Wednesday, February 24, 2021

In HAPPY TIMES, Michael Mayer gleefully excoriates haute-bourgeois Israeli emigres

I've often thought that no one else in the world holds up a mirror to the negative aspects of the Israeli character more than do Israeli filmmakers themselves. Granted these are generally left-leaning artists whose subjects more often than not are the self-satisfied, successful and quite well-off. In the new Israeli film HAPPY TIMES, writer/ director Michael Mayer (Out in the Dark), along with co-writer Guy Ayal, applies those adjectives to as entitled and nasty a group of Israeli emigres as you could find, living in Los Angeles and invited to a dinner party at a Beverly Hills mansion, the hosts of which have clearly obtained their fortune in criminal fashion. It will not take long for you to realize that, whatever happens to these creeps and how really awful this is, you're not going to mind one whit.

Mr. Mayer (shown at left) starts things off somewhat slowly but nastily/ naughtily. Soon enough things heat up and the bizarre bloodletting begins. This is a comedy, albeit one about hypocrites and sleazebags (some obvious, others not so), and as our cast gets "offed," one after another in ways increasingly intricate and sometimes surprising, your laughter won't curdle quite as much as you might expect. (Don't worry -- bit of a spoiler ahead -- if you're anything like TrustMovies, the one character you'll be rooting for the most manages to avoid the crunch.)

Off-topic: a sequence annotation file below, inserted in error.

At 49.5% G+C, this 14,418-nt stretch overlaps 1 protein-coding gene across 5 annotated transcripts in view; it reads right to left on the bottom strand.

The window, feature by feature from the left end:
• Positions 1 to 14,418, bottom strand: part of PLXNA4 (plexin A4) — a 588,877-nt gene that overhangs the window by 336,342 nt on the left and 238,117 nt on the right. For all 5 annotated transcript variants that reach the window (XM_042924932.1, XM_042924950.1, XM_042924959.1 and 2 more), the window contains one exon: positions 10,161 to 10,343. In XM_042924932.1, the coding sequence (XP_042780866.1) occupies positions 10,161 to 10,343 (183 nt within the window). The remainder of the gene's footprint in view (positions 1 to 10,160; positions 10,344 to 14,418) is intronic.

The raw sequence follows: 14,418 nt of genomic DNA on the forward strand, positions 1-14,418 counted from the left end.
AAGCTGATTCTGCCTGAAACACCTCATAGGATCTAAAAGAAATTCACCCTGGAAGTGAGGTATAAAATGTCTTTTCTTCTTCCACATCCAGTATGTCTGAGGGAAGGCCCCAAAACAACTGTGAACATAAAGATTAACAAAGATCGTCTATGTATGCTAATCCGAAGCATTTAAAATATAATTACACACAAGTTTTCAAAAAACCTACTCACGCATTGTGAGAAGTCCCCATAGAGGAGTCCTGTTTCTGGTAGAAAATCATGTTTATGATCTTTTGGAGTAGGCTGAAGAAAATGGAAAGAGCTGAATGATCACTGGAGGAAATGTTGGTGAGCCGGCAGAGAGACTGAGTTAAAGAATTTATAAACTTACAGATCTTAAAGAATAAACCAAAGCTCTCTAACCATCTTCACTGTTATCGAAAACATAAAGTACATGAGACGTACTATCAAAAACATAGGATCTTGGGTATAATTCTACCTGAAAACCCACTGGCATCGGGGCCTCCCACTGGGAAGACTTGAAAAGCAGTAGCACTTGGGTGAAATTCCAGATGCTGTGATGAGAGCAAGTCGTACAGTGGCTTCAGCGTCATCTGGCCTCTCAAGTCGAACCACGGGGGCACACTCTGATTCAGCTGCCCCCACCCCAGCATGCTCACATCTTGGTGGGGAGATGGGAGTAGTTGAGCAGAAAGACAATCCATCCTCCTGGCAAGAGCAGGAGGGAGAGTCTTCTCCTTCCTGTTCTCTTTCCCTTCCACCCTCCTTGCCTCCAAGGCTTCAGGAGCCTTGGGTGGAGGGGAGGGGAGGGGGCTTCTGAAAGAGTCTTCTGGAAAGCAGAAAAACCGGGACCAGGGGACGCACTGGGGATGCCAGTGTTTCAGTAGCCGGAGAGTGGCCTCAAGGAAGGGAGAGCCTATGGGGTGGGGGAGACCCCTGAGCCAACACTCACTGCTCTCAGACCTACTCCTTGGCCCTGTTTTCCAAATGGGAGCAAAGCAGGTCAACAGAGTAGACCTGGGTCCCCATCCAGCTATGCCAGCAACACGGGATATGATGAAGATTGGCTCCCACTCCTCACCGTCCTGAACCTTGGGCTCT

The dinner party is made up of the host family (fortunately the kid, below, is soon carted off elsewhere), its relatives and in-laws, plus a friend or two. It takes awhile to decipher just who is who and what this might mean, but stick with it (if you're a fan of this kind of thing) and you'll be rewarded.

Most of the cast members seem new to my purview, but I did immediately recognize the gorgeous Stéfi Celma (below, right) of the delightful Netflix series Call My Agent), as well as Michael Aloni (of Out in the Dark). However, the entire cast seems well-chosen and each delivers the necessary and not-so-nice performance required.

Once the extent of the sleaze and hypocrisy of these folk have been established (for a few of the characters, this takes longer than for others), their comeuppance soon comes up. At 92 minutes, the movie doesn't outstay its "charm," although, according to the IMDB, the original length was 102 minutes, so perhaps the film was shortened a bit for American distribution. 

Whatever: If you're the type of audience who enjoys black humor and creative killings, this is probably a movie for you, especially since the demises grow more clever and inventive, right up to and including the final double whammy. 

From Artsploitation Films and in English and Hebrew, with English subtitles as necessary, the movie hit streaming venues earlier this month and is available to view now. Click here for more information and here for streaming choices.


Cullen95 said...

Hilarious movie. When the rabbi shows up I couldn't stop laughing.

TrustMovies said...

Thanks for commenting, Cullen95, and yes, the rabbi scene is very funny. Glad to know this movie is getting some viewers!